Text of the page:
Homeowners with existing secondary and accessory suites in their homes have until the end of April to register their rental units free of charge with the District of Lake Country.

Rental suites need to be registered

Property owners with secondary and accessory suites have until April 30 to register them with the District of Lake Country

In an effort to encourage the legalization of rental suites in Lake Country, the District is asking homeowners to register their existing secondary and accessory suites by April 30. Those residents who meet the deadline stand to save themselves some money.

When council adopted the District’s current zoning bylaw last year, one issue that was discussed was the provision of affordable housing in the community. Permitting rental suites was one option that was approved to help fill that need. All suites, regardless of whether or not they are occupied, need to be registered with the District.

To legalize an existing suite, residents need to apply for a certificate of registration at the municipal hall. Suites built prior to April 9, 2009 require no application fee and will be subjected to a basic safety inspection if the application is made before April 30.

Homeowners wishing to register a suite after April 30 will be required to obtain a building permit and adhere to the B.C. Building Code in the construction of their suite. The District advises that meeting standard building code requirements could result in costly alterations to the suite.

After a suite has been registered the owner is required to pay utilities for the dwelling if it is on municipal water and sewer. The rates are 40 per cent of the home’s annual user fees, which works out annually to $195 for water and $100 for sewer.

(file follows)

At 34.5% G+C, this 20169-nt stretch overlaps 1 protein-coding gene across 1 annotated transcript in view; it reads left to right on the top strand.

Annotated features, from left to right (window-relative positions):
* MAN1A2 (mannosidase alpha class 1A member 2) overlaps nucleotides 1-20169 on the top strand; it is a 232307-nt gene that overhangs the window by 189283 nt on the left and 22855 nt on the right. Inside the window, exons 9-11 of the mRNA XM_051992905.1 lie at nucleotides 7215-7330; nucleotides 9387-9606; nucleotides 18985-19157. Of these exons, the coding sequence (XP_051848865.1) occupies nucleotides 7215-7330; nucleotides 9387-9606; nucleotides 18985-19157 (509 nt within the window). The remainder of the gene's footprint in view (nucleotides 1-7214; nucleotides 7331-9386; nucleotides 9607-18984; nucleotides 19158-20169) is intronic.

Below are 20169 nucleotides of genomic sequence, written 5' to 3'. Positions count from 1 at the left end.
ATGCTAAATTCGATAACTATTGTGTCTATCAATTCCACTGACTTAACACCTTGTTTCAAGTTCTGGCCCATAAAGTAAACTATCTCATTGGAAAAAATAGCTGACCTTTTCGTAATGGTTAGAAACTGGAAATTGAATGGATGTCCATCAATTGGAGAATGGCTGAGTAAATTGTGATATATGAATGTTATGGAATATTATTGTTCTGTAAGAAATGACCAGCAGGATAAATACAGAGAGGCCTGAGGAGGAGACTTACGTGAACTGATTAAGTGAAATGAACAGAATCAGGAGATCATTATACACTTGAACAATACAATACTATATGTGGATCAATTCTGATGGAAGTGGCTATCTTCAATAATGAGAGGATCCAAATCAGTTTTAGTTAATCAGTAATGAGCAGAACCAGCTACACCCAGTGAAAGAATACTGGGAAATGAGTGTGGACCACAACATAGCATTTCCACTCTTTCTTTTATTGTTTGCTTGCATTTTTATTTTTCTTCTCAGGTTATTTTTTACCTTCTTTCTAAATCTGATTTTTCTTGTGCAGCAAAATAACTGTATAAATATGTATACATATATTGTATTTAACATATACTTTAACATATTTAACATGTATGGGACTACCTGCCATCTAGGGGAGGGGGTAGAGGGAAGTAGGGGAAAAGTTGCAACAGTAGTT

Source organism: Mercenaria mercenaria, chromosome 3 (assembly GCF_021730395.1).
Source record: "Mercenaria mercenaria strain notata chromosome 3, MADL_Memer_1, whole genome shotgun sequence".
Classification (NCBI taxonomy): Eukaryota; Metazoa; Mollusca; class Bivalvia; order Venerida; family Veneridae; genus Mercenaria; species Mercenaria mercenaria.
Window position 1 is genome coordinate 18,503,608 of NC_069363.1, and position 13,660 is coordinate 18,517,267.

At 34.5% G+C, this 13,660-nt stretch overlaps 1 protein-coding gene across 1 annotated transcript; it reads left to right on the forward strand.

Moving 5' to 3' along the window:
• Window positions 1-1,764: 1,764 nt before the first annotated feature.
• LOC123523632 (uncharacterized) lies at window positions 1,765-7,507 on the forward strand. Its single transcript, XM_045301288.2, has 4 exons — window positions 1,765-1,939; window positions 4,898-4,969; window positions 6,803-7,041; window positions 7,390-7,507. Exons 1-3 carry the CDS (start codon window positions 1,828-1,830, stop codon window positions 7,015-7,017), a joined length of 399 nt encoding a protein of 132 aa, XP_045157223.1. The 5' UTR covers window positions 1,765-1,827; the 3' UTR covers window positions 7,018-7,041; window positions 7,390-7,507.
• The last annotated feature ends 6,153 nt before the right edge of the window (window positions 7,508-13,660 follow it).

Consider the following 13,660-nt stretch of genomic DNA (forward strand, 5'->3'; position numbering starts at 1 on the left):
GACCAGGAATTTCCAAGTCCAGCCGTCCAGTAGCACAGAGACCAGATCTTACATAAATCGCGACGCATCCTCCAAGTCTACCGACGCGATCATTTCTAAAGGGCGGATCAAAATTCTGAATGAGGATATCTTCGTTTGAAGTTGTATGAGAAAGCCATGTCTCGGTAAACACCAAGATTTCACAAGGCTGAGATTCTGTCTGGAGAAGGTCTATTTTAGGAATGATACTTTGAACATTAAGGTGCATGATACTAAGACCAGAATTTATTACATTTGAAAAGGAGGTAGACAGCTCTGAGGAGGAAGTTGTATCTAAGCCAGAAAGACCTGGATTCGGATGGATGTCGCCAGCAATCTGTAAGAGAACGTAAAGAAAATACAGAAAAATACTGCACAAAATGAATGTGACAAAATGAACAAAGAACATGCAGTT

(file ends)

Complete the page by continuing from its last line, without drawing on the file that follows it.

Suites that are not connected to municipal water, must provide evidence that they are able to be serviced. For those on private water systems a letter from the utility will suffice. If well water is the source then a hydrologist’s report verifying sufficient water for two residences is needed. If surface water is being used in the residence, a water licence showing capacity for two dwellings is required.

After April 30 suites that are not registered or in the process of being registered will be considered illegal suites. If the District becomes aware of such a suite the matter goes to bylaw enforcement, and could ultimately result in the eviction of tenants if the suite is determined to be unsafe. Furthermore, illegal suites that are known to the District and on municipal water and sewer will be billed for utilities at 100 per cent of the regular user rate.

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